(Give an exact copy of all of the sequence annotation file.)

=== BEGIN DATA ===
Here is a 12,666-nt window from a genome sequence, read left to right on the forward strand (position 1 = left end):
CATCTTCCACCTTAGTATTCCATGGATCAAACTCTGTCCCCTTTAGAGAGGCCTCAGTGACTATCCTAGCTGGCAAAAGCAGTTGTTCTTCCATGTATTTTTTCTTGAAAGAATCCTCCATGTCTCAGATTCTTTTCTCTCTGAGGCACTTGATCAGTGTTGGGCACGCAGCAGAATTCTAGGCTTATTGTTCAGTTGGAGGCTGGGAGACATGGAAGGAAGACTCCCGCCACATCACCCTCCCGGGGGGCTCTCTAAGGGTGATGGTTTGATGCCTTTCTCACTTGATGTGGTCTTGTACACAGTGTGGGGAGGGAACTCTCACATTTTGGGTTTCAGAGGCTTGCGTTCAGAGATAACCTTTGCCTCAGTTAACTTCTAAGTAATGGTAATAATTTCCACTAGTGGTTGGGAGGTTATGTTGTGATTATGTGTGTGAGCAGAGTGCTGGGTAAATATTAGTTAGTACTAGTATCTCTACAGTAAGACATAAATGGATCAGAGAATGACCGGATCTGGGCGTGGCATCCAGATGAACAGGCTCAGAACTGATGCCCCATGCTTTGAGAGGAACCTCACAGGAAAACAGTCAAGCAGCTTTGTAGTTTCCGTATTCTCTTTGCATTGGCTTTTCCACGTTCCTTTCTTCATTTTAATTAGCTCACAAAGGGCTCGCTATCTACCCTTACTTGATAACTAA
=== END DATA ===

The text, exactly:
Here is a 12,666-nt window from a genome sequence, read left to right on the forward strand (position 1 = left end):
CATCTTCCACCTTAGTATTCCATGGATCAAACTCTGTCCCCTTTAGAGAGGCCTCAGTGACTATCCTAGCTGGCAAAAGCAGTTGTTCTTCCATGTATTTTTTCTTGAAAGAATCCTCCATGTCTCAGATTCTTTTCTCTCTGAGGCACTTGATCAGTGTTGGGCACGCAGCAGAATTCTAGGCTTATTGTTCAGTTGGAGGCTGGGAGACATGGAAGGAAGACTCCCGCCACATCACCCTCCCGGGGGGCTCTCTAAGGGTGATGGTTTGATGCCTTTCTCACTTGATGTGGTCTTGTACACAGTGTGGGGAGGGAACTCTCACATTTTGGGTTTCAGAGGCTTGCGTTCAGAGATAACCTTTGCCTCAGTTAACTTCTAAGTAATGGTAATAATTTCCACTAGTGGTTGGGAGGTTATGTTGTGATTATGTGTGTGAGCAGAGTGCTGGGTAAATATTAGTTAGTACTAGTATCTCTACAGTAAGACATAAATGGATCAGAGAATGACCGGATCTGGGCGTGGCATCCAGATGAACAGGCTCAGAACTGATGCCCCATGCTTTGAGAGGAACCTCACAGGAAAACAGTCAAGCAGCTTTGTAGTTTCCGTATTCTCTTTGCATTGGCTTTTCCACGTTCCTTTCTTCATTTTAATTAGCTCACAAAGGGCTCGCTATCTACCCTTACTTGATAACTAA